[0030] If the dispersion of the refractive index is negligible (n=nAS=nP=nS), then the forward CARS signal (|Δk|=0) has a quadratic dependence on D, IAS F(D)∝D2. Contribution to the signal from the solvent (large D) may, therefore, overwhelm the contribution from a thin sample (small D). In the case of epi-detected CARS (|Δk|=4nπ/λAS), the signal oscillates as a function of D with a periodicity of λAS/2n, IAS E(D)∝λAS 2sin2(290 nD/λAS). The contribution from the solvent (large D) is significantly reduced as compared to that of the forward CARS signal. The fact that in the thin-sample-limit the forward- and backward-going CARS signals are equal, provides the basis for increasing the signal to background ratio for epi-detected CARS microscopy. The above analysis involved the assumption that the pump and Stokes signals are plane waves. Although these signals are actually tightly focused beams in the present embodiment, the physical picture described above remains the same.

[0031] With reference to FIG. 6, the forward and backward CARS signals for tightly focused beams may [the] quantitatively analyzed by assuming that the incident pump and Stokes fields propagate along the optical axis z, and that they are linearly polarized along the x axis as indicated at 82. The incident fields are focused by a lens of focal length f having a numerical aperture N.A.=n sin αmax, where αmax is the maximum cone angle α as shown in FIG. 6. The incident fields have Gaussian profiles with beam waists of ω0 before the lens, Ej inc=Ej0exp(−f2 sin2 α/ω0 2), with j=P,S for the pump and Stokes fields respectively. Near the focal point, the field distribution is no longer Gaussian because of the breakdown of the paraxial approximation. The y and z components of the fields near the focal point are relatively small and can be neglected. The x component of the focal field in cylindrical coordinates is described as E j ( ρ , z ) = 1 2 ik j fe - ik j f 0 α max E j inc cos α ( 1 + cos α ) J 0 ( k j ρsin α ) sin ae ik j zcos α α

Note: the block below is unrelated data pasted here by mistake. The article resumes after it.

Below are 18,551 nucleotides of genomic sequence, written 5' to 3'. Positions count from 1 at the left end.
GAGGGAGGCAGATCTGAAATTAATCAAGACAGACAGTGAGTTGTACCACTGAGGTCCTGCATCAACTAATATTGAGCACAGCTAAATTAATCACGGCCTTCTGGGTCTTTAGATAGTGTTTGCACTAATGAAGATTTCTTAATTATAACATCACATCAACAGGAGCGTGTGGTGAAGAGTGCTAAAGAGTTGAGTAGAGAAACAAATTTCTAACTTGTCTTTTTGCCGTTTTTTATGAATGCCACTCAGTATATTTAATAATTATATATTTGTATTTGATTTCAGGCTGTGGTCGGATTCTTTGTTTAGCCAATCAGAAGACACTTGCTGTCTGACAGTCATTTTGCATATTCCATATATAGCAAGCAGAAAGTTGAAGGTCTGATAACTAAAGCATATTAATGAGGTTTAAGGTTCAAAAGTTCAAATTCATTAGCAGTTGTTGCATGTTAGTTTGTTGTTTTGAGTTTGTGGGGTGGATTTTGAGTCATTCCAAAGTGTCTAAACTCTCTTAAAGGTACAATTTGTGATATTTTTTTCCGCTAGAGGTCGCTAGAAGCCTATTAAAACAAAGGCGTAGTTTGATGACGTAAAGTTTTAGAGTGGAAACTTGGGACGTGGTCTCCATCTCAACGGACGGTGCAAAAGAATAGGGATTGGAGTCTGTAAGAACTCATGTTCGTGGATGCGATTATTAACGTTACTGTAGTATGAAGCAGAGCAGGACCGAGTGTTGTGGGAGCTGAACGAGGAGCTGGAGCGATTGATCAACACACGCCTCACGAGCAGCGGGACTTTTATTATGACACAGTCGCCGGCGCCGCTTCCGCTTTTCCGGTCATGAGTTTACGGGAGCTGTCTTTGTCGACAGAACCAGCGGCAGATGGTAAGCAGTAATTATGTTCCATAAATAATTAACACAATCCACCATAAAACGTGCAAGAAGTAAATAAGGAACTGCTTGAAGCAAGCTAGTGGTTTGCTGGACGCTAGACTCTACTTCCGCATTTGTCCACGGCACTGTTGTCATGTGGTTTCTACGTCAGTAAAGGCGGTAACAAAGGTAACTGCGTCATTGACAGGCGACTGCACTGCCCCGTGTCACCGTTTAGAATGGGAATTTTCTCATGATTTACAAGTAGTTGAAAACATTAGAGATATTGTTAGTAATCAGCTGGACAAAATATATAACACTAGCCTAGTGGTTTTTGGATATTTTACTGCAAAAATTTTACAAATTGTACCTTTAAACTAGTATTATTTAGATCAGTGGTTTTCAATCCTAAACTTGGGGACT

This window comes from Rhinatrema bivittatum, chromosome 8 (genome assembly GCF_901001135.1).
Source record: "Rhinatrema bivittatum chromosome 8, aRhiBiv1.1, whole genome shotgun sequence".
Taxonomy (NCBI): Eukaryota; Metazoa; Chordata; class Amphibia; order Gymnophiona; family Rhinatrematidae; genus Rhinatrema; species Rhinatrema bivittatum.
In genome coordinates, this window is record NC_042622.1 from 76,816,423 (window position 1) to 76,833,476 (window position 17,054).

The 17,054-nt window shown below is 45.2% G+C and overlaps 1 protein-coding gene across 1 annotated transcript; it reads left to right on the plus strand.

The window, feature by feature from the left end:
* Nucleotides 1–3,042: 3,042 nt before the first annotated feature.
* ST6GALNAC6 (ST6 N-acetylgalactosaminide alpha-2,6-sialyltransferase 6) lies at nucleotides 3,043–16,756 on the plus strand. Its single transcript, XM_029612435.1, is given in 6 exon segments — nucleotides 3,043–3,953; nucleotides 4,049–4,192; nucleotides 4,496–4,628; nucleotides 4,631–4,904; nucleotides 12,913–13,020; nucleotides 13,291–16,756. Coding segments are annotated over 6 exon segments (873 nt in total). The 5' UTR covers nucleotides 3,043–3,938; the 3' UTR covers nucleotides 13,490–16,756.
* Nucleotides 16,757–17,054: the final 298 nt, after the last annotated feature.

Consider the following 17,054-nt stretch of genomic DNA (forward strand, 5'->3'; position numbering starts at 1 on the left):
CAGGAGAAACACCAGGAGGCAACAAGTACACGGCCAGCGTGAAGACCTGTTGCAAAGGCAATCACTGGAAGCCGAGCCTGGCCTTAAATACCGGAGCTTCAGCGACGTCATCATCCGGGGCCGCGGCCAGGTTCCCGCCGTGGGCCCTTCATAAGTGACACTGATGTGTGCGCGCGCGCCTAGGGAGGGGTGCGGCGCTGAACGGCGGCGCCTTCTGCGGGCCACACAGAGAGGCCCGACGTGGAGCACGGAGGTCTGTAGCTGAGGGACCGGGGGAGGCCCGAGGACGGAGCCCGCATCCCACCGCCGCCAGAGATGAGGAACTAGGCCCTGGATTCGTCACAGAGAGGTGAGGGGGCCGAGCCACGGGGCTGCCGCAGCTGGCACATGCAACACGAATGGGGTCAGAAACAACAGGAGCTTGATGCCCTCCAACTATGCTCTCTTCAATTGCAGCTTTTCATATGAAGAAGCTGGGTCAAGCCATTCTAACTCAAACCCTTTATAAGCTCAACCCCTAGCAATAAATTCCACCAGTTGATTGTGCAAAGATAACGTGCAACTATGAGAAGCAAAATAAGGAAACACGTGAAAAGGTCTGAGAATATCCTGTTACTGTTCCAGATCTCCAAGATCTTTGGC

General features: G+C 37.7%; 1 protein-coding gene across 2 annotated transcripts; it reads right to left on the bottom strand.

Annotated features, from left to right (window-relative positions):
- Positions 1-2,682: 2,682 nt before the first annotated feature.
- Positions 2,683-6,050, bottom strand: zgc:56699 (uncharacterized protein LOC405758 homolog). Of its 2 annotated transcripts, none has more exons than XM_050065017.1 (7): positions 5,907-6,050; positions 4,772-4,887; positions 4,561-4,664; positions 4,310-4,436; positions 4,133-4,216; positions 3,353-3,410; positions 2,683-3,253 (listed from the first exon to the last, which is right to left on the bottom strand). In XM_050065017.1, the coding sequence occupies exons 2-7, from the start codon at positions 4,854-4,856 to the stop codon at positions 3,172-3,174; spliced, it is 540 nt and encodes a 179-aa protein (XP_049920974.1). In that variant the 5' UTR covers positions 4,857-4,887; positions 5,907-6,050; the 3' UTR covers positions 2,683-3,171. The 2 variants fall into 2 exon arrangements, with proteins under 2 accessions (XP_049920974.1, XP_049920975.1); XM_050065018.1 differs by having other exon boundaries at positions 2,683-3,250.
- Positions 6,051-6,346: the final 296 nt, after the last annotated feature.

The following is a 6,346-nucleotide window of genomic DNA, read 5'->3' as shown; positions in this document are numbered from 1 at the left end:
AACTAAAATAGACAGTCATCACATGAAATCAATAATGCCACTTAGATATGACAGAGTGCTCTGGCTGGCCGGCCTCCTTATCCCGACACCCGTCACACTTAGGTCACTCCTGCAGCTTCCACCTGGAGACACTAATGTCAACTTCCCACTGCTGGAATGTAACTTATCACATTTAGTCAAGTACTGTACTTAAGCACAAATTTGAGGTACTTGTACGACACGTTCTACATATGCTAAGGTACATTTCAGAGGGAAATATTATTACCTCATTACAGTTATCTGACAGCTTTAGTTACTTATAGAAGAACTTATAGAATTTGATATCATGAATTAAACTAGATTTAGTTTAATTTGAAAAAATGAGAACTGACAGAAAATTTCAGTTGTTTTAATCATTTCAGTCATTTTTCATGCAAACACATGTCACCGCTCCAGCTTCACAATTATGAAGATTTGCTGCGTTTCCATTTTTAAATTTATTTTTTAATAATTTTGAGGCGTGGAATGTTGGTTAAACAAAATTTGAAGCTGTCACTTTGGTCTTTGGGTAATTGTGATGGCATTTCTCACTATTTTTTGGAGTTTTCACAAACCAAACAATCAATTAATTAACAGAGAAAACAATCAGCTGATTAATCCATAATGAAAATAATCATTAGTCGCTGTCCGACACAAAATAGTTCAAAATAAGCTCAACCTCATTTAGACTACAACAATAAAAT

[0032] where ρ={square root}{square root over (x2+y2)}, and J0 is the zero-order Bessel function.

[0033] A spherical sample 84 with a diameter D is placed at the origin of the overlapped foci of the pump and Stokes fields. Again assuming that any differences between the refractive indexes of the sample and solvent are negligible, the incident fields may be assumed to be unperturbed by the presence of the sample. Under the assumption of undepleted excitation, the incident fields induce a third-order polarization P(3)(r, ωAS), of the sample at the anti-Stokes frequency, ωAS, as provided by:

P (3)(r, ω AS)=χ(3)AS)E P 2(r)E S*(r)

[0034] where χ(3)AS) is the third-order susceptibility, and Ep(r) and Es(r) represent the focused pump and Stokes fields polarized along x.

[0035] The CARS radiation field per unit sample volume, {right arrow over (ε)}AS(R, r, ωAS), may be determined by calculating the Hertzian radiation field of the induced polarization, P(3), at r=r(r,θ,φ). In the far-field, |R|>>|r|, the radiation field generated at r position assumes the following form, ɛ AS ( Θ , Φ , r ) V = ω AS 2 C 2 P ( 3 ) ( r , ω AS ) ( k AS R - k AS R r / R ) R ( cos ΘcosΦ i Θ - sin Φ i Φ ) V ,